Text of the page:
Rule 804(b)(1) of the Federal Rules of Evidence allows admission of the prior testimony of a deceased witness if the defendant "had an opportunity and similar motive to develop the testimony by ... cross ... examination". Tannehill contends that the district court erred by admitting the 1989 Lubbock trial testimony of a deceased Government witness, asserting that the testimony does not fall under Rule 804(b)(1), because Tannehill did not have the same motive in his prior cross-examination.
Tannehill maintains that his motive for cross-examining the witness at the Lubbock trial was sufficiently different to preclude admission of the testimony, because he was one of seven defendants at that trial, almost all of the cross-examination of the witness was conducted by counsel for his co-defendants, and his Lubbock trial strategy was to "disappear into the woodwork and hope for the best".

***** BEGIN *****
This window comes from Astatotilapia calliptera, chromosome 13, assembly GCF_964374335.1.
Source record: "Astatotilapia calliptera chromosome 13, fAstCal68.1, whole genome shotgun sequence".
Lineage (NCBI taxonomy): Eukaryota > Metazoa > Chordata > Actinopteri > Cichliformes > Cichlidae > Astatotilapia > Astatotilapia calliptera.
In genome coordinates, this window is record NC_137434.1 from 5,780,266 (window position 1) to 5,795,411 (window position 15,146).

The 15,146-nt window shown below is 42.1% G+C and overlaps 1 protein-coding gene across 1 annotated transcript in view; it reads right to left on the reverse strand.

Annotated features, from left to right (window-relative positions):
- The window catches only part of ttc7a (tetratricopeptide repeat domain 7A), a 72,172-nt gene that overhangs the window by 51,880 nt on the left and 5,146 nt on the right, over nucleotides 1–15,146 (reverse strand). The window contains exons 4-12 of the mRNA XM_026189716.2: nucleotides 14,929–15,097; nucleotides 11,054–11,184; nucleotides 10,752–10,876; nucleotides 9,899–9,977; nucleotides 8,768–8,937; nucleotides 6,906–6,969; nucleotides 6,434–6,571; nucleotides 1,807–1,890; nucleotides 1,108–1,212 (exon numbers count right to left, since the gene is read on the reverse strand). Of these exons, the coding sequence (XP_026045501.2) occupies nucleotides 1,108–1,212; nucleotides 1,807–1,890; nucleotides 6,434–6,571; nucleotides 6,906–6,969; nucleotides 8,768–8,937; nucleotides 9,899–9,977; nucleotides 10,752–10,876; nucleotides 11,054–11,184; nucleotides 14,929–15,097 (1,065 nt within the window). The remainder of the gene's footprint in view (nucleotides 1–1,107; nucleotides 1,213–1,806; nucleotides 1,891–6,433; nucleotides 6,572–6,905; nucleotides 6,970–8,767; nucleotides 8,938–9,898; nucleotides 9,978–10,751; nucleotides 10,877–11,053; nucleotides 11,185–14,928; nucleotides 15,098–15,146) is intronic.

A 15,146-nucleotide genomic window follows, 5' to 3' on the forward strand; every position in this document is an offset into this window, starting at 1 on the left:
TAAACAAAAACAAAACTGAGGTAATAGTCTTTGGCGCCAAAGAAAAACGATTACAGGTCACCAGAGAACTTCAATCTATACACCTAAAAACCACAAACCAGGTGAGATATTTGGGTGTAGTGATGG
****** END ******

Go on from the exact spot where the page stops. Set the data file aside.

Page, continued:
Needless to say, we review the district court's decision to admit the testimony only for abuse of discretion. See United States v. Amaya, 533 F.2d 188, 191 (5th Cir.1976), cert. denied, 429 U.S. 1101, 97 S.Ct. 1125, 51 L.Ed.2d 551 (1977). Tannehill's motive for cross-examination was not sufficiently different to preclude admission of the testimony under Rule 804(b)(1) merely because different counsel with different defense theories conducted the cross-examination at the Lubbock trial. See id. at 191-92 (Rule 804(b)(1) does not "condition the use of prior testimony on representation by the same counsel at both trials. Adequate opportunity for cross-examination by competent counsel is sufficient."); Fed.R.Evid. 804(b)(1), advisory committee's note ("If the party against whom [the testimony is] now offered is the one against whom the testimony was offered previously, no unfairness is apparent in requiring him to accept his own prior conduct of cross-examination or decision not to cross-examine."). Although Tannehill's 1993 trial strategy may have changed because he was being tried alone, his motive for cross-examination was the same as in the Lubbock trial: to discredit the witness and separate himself from the other members of the conspiracy. Accordingly, the district court did not abuse its discretion by admitting the testimony.10